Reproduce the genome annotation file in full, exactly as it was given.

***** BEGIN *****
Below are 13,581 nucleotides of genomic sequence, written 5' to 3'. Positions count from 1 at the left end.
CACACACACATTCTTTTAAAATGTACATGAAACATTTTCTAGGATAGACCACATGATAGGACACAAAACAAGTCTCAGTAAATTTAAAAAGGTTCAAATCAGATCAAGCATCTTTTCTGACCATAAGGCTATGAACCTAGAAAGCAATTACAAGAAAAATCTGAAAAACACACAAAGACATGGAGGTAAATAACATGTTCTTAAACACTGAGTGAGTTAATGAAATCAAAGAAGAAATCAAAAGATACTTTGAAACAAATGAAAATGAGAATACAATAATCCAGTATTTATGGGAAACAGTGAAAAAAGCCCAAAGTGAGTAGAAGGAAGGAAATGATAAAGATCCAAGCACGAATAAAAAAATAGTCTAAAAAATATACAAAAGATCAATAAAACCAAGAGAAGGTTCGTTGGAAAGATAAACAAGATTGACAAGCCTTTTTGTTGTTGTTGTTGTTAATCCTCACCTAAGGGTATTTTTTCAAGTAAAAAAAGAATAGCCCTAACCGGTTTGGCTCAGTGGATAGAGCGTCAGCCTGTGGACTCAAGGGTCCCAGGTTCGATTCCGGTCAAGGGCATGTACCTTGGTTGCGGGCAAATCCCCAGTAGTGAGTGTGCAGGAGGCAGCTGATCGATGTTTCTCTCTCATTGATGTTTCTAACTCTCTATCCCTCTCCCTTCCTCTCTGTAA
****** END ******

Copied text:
Below are 13,581 nucleotides of genomic sequence, written 5' to 3'. Positions count from 1 at the left end.
CACACACACATTCTTTTAAAATGTACATGAAACATTTTCTAGGATAGACCACATGATAGGACACAAAACAAGTCTCAGTAAATTTAAAAAGGTTCAAATCAGATCAAGCATCTTTTCTGACCATAAGGCTATGAACCTAGAAAGCAATTACAAGAAAAATCTGAAAAACACACAAAGACATGGAGGTAAATAACATGTTCTTAAACACTGAGTGAGTTAATGAAATCAAAGAAGAAATCAAAAGATACTTTGAAACAAATGAAAATGAGAATACAATAATCCAGTATTTATGGGAAACAGTGAAAAAAGCCCAAAGTGAGTAGAAGGAAGGAAATGATAAAGATCCAAGCACGAATAAAAAAATAGTCTAAAAAATATACAAAAGATCAATAAAACCAAGAGAAGGTTCGTTGGAAAGATAAACAAGATTGACAAGCCTTTTTGTTGTTGTTGTTGTTAATCCTCACCTAAGGGTATTTTTTCAAGTAAAAAAAGAATAGCCCTAACCGGTTTGGCTCAGTGGATAGAGCGTCAGCCTGTGGACTCAAGGGTCCCAGGTTCGATTCCGGTCAAGGGCATGTACCTTGGTTGCGGGCAAATCCCCAGTAGTGAGTGTGCAGGAGGCAGCTGATCGATGTTTCTCTCTCATTGATGTTTCTAACTCTCTATCCCTCTCCCTTCCTCTCTGTAA